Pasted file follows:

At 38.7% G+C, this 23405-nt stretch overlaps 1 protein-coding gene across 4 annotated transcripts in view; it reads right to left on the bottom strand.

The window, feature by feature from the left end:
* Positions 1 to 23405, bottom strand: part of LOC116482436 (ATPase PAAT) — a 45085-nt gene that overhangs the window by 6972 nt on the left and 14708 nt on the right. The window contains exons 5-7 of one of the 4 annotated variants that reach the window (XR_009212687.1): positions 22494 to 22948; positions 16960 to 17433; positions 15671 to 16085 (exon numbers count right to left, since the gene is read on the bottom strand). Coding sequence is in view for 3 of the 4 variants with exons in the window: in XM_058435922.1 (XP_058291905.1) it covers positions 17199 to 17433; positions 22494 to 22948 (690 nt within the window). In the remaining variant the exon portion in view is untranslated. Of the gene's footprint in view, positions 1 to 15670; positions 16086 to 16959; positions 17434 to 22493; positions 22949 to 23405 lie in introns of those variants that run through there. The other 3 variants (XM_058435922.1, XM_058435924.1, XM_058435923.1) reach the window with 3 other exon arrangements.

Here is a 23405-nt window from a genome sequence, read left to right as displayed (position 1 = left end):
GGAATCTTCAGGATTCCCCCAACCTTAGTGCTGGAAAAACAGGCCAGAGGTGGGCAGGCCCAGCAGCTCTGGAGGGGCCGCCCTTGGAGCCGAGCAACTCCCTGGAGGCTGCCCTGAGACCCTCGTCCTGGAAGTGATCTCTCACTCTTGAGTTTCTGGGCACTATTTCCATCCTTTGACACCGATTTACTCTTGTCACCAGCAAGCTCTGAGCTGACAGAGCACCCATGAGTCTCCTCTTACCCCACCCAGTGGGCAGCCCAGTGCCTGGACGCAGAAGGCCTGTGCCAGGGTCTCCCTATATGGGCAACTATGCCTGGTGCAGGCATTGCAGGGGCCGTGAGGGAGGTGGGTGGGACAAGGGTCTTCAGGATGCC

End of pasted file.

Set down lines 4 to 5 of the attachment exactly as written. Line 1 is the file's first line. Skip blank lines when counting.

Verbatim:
Here is a 23405-nt window from a genome sequence, read left to right as displayed (position 1 = left end):
GGAATCTTCAGGATTCCCCCAACCTTAGTGCTGGAAAAACAGGCCAGAGGTGGGCAGGCCCAGCAGCTCTGGAGGGGCCGCCCTTGGAGCCGAGCAACTCCCTGGAGGCTGCCCTGAGACCCTCGTCCTGGAAGTGATCTCTCACTCTTGAGTTTCTGGGCACTATTTCCATCCTTTGACACCGATTTACTCTTGTCACCAGCAAGCTCTGAGCTGACAGAGCACCCATGAGTCTCCTCTTACCCCACCCAGTGGGCAGCCCAGTGCCTGGACGCAGAAGGCCTGTGCCAGGGTCTCCCTATATGGGCAACTATGCCTGGTGCAGGCATTGCAGGGGCCGTGAGGGAGGTGGGTGGGACAAGGGTCTTCAGGATGCC